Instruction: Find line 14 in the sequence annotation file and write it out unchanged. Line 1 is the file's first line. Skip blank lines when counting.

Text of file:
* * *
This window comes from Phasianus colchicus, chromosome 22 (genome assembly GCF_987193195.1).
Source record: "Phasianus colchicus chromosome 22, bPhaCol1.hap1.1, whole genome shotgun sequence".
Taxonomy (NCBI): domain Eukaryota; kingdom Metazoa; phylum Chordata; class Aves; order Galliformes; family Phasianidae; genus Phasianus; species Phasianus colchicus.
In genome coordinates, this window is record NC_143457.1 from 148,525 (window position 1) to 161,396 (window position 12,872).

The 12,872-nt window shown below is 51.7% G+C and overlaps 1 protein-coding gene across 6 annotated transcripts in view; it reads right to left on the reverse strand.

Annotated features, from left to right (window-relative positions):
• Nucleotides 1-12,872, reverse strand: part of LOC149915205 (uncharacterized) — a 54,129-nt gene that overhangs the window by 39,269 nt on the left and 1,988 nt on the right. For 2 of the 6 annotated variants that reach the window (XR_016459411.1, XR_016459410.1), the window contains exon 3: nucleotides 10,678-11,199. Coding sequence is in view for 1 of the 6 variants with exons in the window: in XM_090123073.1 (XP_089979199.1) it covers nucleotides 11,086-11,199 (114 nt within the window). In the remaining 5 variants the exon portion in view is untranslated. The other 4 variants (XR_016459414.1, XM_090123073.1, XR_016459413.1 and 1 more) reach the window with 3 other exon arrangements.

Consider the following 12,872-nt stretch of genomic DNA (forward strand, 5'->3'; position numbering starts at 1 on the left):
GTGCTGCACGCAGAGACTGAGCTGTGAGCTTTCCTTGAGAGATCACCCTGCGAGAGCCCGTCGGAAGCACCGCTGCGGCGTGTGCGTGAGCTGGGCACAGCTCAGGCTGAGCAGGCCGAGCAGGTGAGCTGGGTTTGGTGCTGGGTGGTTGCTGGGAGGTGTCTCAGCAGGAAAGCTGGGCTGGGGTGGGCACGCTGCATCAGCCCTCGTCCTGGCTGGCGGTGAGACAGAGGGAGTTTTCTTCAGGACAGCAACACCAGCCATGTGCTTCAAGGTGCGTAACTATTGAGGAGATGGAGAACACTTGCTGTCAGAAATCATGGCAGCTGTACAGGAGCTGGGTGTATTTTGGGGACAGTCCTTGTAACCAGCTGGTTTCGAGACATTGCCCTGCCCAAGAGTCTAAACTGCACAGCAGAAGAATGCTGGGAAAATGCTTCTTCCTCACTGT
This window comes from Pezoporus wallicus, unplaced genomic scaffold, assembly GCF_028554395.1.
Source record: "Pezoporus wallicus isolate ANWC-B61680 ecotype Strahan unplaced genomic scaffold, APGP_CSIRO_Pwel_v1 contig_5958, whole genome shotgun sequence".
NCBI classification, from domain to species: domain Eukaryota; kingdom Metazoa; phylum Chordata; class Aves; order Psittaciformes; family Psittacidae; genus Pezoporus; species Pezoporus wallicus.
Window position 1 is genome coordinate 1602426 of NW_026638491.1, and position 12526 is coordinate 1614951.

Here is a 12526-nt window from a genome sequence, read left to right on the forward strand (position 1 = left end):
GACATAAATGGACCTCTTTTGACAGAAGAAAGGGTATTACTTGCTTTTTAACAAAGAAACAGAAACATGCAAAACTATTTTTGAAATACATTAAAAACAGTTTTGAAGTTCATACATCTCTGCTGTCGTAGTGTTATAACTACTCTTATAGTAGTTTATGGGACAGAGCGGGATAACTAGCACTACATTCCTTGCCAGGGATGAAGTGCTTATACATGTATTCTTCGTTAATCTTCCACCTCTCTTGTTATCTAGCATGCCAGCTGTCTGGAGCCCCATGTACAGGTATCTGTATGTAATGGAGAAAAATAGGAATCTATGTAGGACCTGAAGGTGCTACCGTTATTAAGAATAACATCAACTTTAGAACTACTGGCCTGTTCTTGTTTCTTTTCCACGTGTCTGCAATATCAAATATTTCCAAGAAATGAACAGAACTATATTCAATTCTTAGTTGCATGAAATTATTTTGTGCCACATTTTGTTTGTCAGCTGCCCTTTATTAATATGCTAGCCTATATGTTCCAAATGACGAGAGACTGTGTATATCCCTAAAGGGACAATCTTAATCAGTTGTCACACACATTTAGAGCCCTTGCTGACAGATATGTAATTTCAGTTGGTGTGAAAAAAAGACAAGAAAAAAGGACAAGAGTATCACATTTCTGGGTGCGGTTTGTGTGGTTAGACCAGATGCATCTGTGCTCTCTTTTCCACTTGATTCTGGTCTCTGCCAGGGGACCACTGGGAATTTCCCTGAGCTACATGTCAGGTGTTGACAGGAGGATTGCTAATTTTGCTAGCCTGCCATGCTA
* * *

Here is a 12526-nt window from a genome sequence, read left to right on the forward strand (position 1 = left end):